1953 Keep Em in the Fairway

1953 Keep Em in the Fairway

Postby Range Rat » Mon Jul 09, 2018 3:12 pm

Had to stop and take another good look at Snead's lead thumb. What on earth kind of thumb is this called.... :o
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Re: 1953 Keep Em in the Fairway

Postby nfbandon » Mon Jul 09, 2018 4:38 pm

Short. Not surprising Snead was very flexible. Without the short thumb his clubhead may have hit the ground at the top. :lol:
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Re: 1953 Keep Em in the Fairway

Postby Range Rat » Mon Jul 09, 2018 5:16 pm

I get the short thumb, I just haven't seen that amount of overall curvature. It almost looks arthritic in the thumb base. I play short thumb too but don't have no where near that amount of curvature, wonder if that is a double jointed thumb. I'll have to break and reset my thumb to get amount of bend :lol: , will be on the look out for other golfers that can do that.
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Re: 1953 Keep Em in the Fairway

Postby IronOfZion » Tue Jul 10, 2018 6:11 am

Hi RR, Rats have strange thumbs :)

I can do a Snead thumb just fine:
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Re: 1953 Keep Em in the Fairway

Postby lagpressure » Tue Jul 10, 2018 7:48 am

The short thumb vs long thumb basically limits or increases the amount of angle between the clubshaft and left forearm. From there, it depends upon how strong or comfortable one is in firing out those angles into impact. If you are strong and quick, then a long thumb can work fine and cover a greater range of motion. The short thumb can be used for short and quick, or longer and slower release.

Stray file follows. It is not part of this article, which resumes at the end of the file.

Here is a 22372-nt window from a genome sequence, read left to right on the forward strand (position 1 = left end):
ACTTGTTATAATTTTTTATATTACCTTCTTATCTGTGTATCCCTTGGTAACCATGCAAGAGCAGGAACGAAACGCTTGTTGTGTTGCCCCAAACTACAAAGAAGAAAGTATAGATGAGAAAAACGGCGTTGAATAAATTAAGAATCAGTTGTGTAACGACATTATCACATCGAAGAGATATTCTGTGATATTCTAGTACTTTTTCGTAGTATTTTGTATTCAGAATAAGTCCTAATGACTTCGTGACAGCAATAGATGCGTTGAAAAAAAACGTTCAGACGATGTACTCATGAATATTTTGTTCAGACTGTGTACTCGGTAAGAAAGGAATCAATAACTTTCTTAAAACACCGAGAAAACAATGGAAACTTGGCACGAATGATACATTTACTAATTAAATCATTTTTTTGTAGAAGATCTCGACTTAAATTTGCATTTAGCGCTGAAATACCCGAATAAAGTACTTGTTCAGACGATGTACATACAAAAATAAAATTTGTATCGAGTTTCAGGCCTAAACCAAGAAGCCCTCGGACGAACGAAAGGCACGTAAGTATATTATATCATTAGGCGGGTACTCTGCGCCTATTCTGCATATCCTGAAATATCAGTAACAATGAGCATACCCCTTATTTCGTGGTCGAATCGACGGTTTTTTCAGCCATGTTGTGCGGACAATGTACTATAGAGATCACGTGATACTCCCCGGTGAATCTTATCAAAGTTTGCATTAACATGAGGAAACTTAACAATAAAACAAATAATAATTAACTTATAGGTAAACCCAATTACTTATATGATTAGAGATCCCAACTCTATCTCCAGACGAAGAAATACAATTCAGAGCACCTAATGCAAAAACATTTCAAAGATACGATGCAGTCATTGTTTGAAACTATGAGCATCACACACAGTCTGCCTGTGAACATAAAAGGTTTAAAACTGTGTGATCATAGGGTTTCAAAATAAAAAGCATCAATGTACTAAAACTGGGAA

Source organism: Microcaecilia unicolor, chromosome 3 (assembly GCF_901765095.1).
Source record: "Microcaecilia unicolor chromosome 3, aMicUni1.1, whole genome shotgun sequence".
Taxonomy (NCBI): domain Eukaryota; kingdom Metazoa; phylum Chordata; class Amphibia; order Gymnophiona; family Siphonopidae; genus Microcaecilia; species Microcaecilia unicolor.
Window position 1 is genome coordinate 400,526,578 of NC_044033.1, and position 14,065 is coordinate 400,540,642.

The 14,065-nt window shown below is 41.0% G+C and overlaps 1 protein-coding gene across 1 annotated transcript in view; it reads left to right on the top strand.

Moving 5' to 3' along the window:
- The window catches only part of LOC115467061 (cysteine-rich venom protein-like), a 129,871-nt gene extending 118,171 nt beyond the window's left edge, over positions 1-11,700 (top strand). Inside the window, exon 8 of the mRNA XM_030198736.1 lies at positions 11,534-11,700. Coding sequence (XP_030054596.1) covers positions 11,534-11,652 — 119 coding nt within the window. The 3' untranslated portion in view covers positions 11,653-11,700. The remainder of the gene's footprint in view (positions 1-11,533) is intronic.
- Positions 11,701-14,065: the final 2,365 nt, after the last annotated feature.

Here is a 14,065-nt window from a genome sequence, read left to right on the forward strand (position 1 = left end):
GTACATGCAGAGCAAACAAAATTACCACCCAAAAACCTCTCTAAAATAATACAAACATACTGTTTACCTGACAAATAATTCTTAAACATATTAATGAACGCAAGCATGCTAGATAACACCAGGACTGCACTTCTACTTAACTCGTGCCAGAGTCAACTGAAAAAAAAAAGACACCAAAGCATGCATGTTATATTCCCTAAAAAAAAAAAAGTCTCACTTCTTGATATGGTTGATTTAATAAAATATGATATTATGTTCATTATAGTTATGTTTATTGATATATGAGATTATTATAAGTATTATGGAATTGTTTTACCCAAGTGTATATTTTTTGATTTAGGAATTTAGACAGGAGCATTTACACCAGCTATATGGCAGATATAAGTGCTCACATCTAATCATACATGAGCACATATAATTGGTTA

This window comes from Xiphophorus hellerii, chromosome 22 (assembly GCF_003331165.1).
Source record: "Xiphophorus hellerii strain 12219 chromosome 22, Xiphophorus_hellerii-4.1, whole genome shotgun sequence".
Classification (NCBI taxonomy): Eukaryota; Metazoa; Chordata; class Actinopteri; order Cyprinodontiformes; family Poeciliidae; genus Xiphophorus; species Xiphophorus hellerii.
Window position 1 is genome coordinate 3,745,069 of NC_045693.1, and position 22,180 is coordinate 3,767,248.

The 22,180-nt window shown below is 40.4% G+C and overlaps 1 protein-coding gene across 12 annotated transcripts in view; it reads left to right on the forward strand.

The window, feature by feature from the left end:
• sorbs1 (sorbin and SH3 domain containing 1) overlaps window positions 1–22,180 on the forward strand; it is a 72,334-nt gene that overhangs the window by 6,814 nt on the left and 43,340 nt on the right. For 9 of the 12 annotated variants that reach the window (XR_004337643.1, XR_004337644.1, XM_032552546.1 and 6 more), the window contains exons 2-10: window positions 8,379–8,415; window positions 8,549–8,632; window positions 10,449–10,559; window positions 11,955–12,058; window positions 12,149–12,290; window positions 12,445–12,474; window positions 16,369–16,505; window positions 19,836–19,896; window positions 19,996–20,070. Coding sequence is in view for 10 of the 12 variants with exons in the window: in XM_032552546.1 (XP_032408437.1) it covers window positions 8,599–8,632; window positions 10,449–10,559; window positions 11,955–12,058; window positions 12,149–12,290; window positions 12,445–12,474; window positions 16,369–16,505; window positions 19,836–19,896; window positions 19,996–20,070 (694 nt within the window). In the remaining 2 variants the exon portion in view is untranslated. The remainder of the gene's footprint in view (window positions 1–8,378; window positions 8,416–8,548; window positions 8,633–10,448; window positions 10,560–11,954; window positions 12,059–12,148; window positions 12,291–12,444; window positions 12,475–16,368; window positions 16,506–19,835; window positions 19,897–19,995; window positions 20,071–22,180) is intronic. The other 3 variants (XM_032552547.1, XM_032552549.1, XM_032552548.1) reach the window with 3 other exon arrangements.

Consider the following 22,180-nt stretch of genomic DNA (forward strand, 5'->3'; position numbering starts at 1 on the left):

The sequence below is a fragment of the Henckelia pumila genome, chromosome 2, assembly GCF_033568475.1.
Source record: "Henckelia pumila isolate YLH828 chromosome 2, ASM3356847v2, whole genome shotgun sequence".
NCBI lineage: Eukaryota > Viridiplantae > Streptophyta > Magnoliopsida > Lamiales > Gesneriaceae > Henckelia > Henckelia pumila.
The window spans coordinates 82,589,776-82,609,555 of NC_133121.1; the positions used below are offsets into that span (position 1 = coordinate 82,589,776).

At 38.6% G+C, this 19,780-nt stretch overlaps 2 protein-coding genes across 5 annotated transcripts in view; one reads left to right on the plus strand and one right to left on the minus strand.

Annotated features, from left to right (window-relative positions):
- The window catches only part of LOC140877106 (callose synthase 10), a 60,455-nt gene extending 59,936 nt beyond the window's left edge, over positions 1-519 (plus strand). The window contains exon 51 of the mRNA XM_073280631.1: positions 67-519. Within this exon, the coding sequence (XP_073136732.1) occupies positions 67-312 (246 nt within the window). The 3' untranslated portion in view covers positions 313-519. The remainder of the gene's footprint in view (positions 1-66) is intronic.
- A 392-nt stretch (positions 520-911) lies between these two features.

The greater the angle, the more range of motion and potential for power and thrust, but one also has to have the guns to deal with it.
Even if one has the "guns", certainly Snead did.... some players may not feel comfortable with the responsibility that comes with those angles.

Another consideration would be how much wristcock any particular player has access to with their own wrist joints, and then adjust accordingly.
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Re: 1953 Keep Em in the Fairway

Postby Range Rat » Wed Jul 11, 2018 2:16 pm

IronOfZion wrote:Hi RR, Rats have strange thumbs :)

I can do a Snead thumb just fine:


Nice IOZ, but very puzzling for sure. Are you human, or human-like? :lol:

I couldn't do that if I tried so what does that say about my thumbs, are they deformed, or does our thumb's range of motion in the distal phalanx reduce to a binary situation- humans can either do that, or they can't with nothing in between. Any thumb experts out to there shed some light here, never saw this before. :)
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